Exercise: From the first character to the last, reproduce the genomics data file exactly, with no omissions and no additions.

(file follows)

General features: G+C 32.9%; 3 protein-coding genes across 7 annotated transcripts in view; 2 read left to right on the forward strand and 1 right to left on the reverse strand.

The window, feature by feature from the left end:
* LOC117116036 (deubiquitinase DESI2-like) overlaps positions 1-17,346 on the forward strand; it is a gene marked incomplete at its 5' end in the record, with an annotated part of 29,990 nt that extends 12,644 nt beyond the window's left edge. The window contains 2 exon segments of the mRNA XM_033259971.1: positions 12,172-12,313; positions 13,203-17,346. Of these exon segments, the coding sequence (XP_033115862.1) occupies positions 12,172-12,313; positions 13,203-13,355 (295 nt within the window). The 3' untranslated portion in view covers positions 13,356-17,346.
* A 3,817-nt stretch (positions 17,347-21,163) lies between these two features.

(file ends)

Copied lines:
General features: G+C 32.9%; 3 protein-coding genes across 7 annotated transcripts in view; 2 read left to right on the forward strand and 1 right to left on the reverse strand.

The window, feature by feature from the left end:
* LOC117116036 (deubiquitinase DESI2-like) overlaps positions 1-17,346 on the forward strand; it is a gene marked incomplete at its 5' end in the record, with an annotated part of 29,990 nt that extends 12,644 nt beyond the window's left edge. The window contains 2 exon segments of the mRNA XM_033259971.1: positions 12,172-12,313; positions 13,203-17,346. Of these exon segments, the coding sequence (XP_033115862.1) occupies positions 12,172-12,313; positions 13,203-13,355 (295 nt within the window). The 3' untranslated portion in view covers positions 13,356-17,346.
* A 3,817-nt stretch (positions 17,347-21,163) lies between these two features.